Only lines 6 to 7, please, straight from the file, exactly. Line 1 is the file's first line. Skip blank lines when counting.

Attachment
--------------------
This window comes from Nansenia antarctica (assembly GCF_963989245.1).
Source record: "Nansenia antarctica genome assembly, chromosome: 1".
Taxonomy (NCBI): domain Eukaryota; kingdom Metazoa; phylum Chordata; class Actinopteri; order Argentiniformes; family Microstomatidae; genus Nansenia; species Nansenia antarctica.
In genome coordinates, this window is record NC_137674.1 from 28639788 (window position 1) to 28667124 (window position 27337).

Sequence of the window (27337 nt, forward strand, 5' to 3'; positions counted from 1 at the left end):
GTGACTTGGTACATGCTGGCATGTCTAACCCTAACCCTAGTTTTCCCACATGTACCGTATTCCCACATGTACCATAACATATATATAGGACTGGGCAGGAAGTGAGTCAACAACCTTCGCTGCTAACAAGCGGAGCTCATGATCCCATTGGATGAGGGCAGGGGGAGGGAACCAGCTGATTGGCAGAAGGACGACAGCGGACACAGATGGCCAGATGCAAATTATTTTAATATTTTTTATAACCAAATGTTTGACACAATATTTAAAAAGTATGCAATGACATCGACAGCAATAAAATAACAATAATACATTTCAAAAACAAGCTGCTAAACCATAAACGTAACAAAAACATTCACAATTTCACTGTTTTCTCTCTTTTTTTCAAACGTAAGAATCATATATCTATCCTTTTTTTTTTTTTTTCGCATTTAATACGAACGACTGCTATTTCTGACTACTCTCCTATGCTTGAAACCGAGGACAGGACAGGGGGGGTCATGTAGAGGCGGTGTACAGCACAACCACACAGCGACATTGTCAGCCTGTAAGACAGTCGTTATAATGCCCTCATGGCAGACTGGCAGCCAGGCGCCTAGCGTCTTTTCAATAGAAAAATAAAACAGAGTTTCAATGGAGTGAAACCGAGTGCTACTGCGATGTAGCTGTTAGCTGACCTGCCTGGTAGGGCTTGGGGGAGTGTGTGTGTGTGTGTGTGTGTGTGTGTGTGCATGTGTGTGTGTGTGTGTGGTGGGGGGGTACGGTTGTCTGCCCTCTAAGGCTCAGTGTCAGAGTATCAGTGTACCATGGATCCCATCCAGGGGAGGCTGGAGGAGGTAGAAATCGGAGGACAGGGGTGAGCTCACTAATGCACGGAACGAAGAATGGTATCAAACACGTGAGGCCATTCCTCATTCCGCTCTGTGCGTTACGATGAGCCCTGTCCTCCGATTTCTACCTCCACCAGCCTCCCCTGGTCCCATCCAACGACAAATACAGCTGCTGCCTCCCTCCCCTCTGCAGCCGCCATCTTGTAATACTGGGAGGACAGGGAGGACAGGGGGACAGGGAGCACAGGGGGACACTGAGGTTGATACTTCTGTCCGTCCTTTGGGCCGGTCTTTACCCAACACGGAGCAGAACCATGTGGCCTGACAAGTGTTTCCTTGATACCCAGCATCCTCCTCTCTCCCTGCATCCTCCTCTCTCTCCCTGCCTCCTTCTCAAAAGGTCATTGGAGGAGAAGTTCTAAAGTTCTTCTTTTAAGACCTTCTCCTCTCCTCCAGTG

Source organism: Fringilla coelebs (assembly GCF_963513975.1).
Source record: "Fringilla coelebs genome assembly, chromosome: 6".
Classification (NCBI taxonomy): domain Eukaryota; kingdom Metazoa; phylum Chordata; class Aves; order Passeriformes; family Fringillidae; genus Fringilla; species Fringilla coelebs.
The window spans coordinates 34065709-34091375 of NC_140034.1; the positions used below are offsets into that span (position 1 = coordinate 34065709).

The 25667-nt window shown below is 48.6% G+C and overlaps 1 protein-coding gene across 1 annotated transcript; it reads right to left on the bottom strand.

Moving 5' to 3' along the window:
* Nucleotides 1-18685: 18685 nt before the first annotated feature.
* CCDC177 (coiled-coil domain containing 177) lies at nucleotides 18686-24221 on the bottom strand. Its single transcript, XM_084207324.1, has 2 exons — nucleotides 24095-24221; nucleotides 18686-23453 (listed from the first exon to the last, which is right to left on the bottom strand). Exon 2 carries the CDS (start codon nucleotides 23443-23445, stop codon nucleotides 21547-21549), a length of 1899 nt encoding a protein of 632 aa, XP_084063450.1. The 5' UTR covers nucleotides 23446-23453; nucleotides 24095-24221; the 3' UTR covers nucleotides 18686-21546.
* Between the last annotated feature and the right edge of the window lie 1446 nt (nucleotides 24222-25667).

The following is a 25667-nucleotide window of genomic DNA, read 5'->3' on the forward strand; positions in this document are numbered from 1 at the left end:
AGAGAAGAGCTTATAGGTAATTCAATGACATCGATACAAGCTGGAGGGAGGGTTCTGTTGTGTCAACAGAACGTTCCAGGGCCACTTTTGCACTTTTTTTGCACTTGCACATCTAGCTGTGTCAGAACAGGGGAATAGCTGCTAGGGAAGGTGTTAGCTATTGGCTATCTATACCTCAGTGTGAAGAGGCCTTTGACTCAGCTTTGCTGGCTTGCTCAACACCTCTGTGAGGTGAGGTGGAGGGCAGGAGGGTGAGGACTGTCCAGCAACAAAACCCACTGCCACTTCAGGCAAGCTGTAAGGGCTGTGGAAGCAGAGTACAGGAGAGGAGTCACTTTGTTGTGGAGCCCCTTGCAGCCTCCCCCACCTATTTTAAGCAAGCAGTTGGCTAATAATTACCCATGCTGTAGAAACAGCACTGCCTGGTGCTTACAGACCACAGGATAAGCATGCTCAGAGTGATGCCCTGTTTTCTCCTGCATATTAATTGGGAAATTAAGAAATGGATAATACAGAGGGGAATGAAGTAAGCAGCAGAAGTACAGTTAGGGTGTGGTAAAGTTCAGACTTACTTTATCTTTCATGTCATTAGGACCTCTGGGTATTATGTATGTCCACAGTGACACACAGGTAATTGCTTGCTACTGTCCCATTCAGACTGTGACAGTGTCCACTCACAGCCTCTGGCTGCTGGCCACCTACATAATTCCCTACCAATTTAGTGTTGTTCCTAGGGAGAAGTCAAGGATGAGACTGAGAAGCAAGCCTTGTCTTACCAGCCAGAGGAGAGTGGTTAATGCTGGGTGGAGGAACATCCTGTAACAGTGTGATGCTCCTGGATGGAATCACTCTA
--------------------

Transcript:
GTGACTTGGTACATGCTGGCATGTCTAACCCTAACCCTAGTTTTCCCACATGTACCGTATTCCCACATGTACCATAACATATATATAGGACTGGGCAGGAAGTGAGTCAACAACCTTCGCTGCTAACAAGCGGAGCTCATGATCCCATTGGATGAGGGCAGGGGGAGGGAACCAGCTGATTGGCAGAAGGACGACAGCGGACACAGATGGCCAGATGCAAATTATTTTAATATTTTTTATAACCAAATGTTTGACACAATATTTAAAAAGTATGCAATGACATCGACAGCAATAAAATAACAATAATACATTTCAAAAACAAGCTGCTAAACCATAAACGTAACAAAAACATTCACAATTTCACTGTTTTCTCTCTTTTTTTCAAACGTAAGAATCATATATCTATCCTTTTTTTTTTTTTTTCGCATTTAATACGAACGACTGCTATTTCTGACTACTCTCCTATGCTTGAAACCGAGGACAGGACAGGGGGGGTCATGTAGAGGCGGTGTACAGCACAACCACACAGCGACATTGTCAGCCTGTAAGACAGTCGTTATAATGCCCTCATGGCAGACTGGCAGCCAGGCGCCTAGCGTCTTTTCAATAGAAAAATAAAACAGAGTTTCAATGGAGTGAAACCGAGTGCTACTGCGATGTAGCTGTTAGCTGACCTGCCTGGTAGGGCTTGGGGGAGTGTGTGTGTGTGTGTGTGTGTGTGTGTGTGCATGTGTGTGTGTGTGTGTGGTGGGGGGGTACGGTTGTCTGCCCTCTAAGGCTCAGTGTCAGAGTATCAGTGTACCATGGATCCCATCCAGGGGAGGCTGGAGGAGGTAGAAATCGGAGGACAGGGGTGAGCTCACTAATGCACGGAACGAAGAATGGTATCAAACACGTGAGGCCATTCCTCATTCCGCTCTGTGCGTTACGATGAGCCCTGTCCTCCGATTTCTACCTCCACCAGCCTCCCCTGGTCCCATCCAACGACAAATACAGCTGCTGCCTCCCTCCCCTCTGCAGCCGCCATCTTGTAATACTGGGAGGACAGGGAGGACAGGGGGACAGGGAGCACAGGGGGACACTGAGGTTGATACTTCTGTCCGTCCTTTGGGCCGGTCTTTACCCAACACGGAGCAGAACCATGTGGCCTGACAAGTGTTTCCTTGATACCCAGCATCCTCCTCTCTCCCTGCATCCTCCTCTCTCTCCCTGCCTCCTTCTCAAAAGGTCATTGGAGGAGAAGTTCTAAAGTTCTTCTTTTAAGACCTTCTCCTCTCCTCCAGTG

Source organism: Fringilla coelebs (assembly GCF_963513975.1).